The gold rush in Health Information Technology (HIT) appears to be winding down. Mercom Capital Group, LLC, reported that venture funding in HIT dropped 35 percent in the first quarter to just $785 million. Well, no trend lasts forever. Still, I have to wonder if investors aren’t getting a little concerned about putting so much capital into a space so dominated by government.
The Office of the National Coordinator of Health Information Technology (ONC), which has an overly ambitious 10-year strategic plan that needs to be rolled back, has pretty much confessed that the $30 billion taxpayers’ dollars spent on Electronic Health Records (EHRs) has been wasted.
The problem is that those $30 billion were supposed to result in EHRs that could speak to each other – “interoperable”, in industry-speak. Instead, according to the report, the EHR environment is characterized by “information blocking” – that is, the opposite of sharing:
Since the enactment of the HITECH Act and subsequent legislation, the federal government has invested over $28 billion to accelerate the development and adoption of health information technology (health IT). The purpose of these efforts is to enable an interoperable learning health system……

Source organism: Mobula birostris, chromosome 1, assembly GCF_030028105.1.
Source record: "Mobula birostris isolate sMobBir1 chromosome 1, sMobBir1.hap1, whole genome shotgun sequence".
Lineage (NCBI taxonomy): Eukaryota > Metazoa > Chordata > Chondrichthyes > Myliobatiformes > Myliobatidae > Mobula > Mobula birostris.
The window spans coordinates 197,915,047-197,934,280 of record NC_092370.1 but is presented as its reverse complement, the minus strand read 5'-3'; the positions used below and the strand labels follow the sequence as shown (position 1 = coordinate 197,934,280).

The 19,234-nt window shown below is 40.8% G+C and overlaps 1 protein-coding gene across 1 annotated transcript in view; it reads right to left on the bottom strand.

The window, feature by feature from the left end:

…… evidence described in this report suggest that some persons and entities are interfering with the exchange or use of electronic health information in ways that frustrate the goals of the HITECH Act and undermine broader health care reforms.
ONC believes that information blocking is best addressed through a combination of targeted actions aimed at deterring and remedying information blocking, and broader strategies and approaches that engage the larger context in which information blocking occurs
…… in addition to the actions outlined in this report, successful strategies to prevent information blocking will likely require congressional intervention.
The first law failed, so we need a new law – and probably more taxpayers’ money! Don’t worry about the money, the so-called Medicare doc fix currently under consideration by the Senate is one way to re-up the government push for EHRs.
Meanwhile, Loren D. Thompson, Chief Operating Officer of the defense-focused Lexington Institute, despairs that the $11 billion contract that will soon be awarded to update the Department of Defense’s HIT system will be wasted. Quoting a DoD official:
……the defense department proposes to buy an “off-the-shelf” commercial product already in use by the healthcare profession and adapt it to military needs. Only two pages later, though, he concedes that, “Today, in almost every sector besides health, electronic information exchange is a common way to do business.” In other words, the department wants to modernize by tapping technology in what may be the most backward sector of the economy when it comes to information sharing.